My Recipe for Building Social Capital


Social capital is the currency of the internet. The more you have, the easier it is to get things done and get people behind what you’re doing. Once you spend a day shooting the breeze online, you’ll quickly see just how big the gap between social capital actually is. One influencer can have a bigger impact than thousands of people, and do so more quickly.

While obtaining social capital can seem elusive, it’s really not. Unless you’re a celebrity, you start out the same way everyone else does… Start from the bottom then, you work your way up. Social capital is essential, whether building your personal or company’s brand.

I’ve observed for some time now how this social capital works. I’ve “connected the dots” and have come up with a formula for building social capital on the social web. The formula looks like this:

SoC = C3(S)
Social Capital = Connecting x Creating x Contributing x Sharing


The Formula for Building Social Capital

Building social capital is all about effectively doing four particular tasks simultaneously. It’s worth mentioning that this is a marathon, not a 40-yard dash. You have to be in it for the long haul. It’s a job that’s never actually done. As long as you’re breathing you should be adding value to others and building social captial.



Relationships are the seeds of success, so connecting with people in and outside of your network is essential when building social capital. If fact, it’s almost impossible to build social capital unless you’re actively connecting built others and nurturing relationships.

Connecting with others is the “glue” that brings everything together. Touch base with people within your network at least once a month. Make sure you reach out to and engage with someone you don’t know at least once a day.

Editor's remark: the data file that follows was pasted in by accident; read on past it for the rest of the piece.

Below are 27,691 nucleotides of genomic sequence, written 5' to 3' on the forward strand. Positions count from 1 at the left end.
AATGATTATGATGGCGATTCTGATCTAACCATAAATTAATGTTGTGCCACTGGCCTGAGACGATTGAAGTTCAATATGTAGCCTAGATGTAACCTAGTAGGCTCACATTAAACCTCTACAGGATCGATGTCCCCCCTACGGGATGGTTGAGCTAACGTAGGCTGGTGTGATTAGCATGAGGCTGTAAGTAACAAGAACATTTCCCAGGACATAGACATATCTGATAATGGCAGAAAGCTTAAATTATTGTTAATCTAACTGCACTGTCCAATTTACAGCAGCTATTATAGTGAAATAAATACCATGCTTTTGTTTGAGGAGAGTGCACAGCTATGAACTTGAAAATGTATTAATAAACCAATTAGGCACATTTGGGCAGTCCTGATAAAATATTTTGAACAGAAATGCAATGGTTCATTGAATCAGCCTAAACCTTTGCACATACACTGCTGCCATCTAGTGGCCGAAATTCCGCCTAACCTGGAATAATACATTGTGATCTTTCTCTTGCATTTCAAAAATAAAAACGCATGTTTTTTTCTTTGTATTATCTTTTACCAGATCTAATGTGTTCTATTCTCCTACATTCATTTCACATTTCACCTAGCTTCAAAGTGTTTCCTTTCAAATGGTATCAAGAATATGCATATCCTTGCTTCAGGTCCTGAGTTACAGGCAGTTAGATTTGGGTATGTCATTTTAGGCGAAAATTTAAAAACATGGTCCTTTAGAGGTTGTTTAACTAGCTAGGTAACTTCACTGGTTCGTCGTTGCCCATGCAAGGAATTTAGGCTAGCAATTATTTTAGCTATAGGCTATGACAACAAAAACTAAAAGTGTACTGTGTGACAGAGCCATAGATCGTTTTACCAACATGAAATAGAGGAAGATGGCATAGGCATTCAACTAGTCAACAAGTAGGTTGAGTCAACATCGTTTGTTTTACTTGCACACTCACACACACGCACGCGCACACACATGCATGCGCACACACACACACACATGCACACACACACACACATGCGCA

The more you practice connecting with others, the better you’ll be at it and the more social capital you’ll create for yourself.



This is the most effective way to add value and build social capital. What separates the “socially wealthy” from the “not so socially wealthy,” is that the wealth create. They don’t just create “stuff,” they create massive value. The influencers create “art” that is contagious and of high perceived value, and as a result they have a legion of devout followers.

The first thing to do is to figure out who you’ll be serving (target audience). Then, you need to find out what they aspire to be, or what problem they have that they need help fixing and create something that helps them get closer to that end goal.

Creating is ALL about taking action. Thinking and planning helps, but the world rewards those who are bold and take action.



This part of the equation is all about collaboration. It’s about creating, but from a supporting cast member kinda way. Contributing is about building up a cause that’s way bigger and beyond yourself. It’s about being selfless.

Contributing is at the intersection of connecting and creating. Contributing calls for you to take action and add something meaningful to the cause while working in conjunction with others.

If you want to build social capital, you have to contribute to collective works, and collaborate with others. Whether it be contributing to a company meeting, or Twitter chat, or mastermind session, contributing is a key factor to building trust and influence.



There’s something very unique and special about sharing, that’s different from the other moving parts. Sharing is the ultimate selfless act, it’s putting a great work of art on a pedestal for the world to see. It’s also a way of “bigging” people up to your audience and giving them value on a silver platter.

Sharing is the x-factor in building social capital. It has the greatest ROI because it doesn’t take any kind or investment to share something great with others. In fact, you should be sharing other people’s work much more than you promote your own. Think of Gary Vaynerchuk’s “Jab, Jab, Jab, Right Hook” concept.

Remember, it’s called “social” capital not mindless selling. It’s about sharing something of value with someone else. Not to say that what you do create isn’t valuable, but just that tooting your own horn is the quickest way to get ignored.

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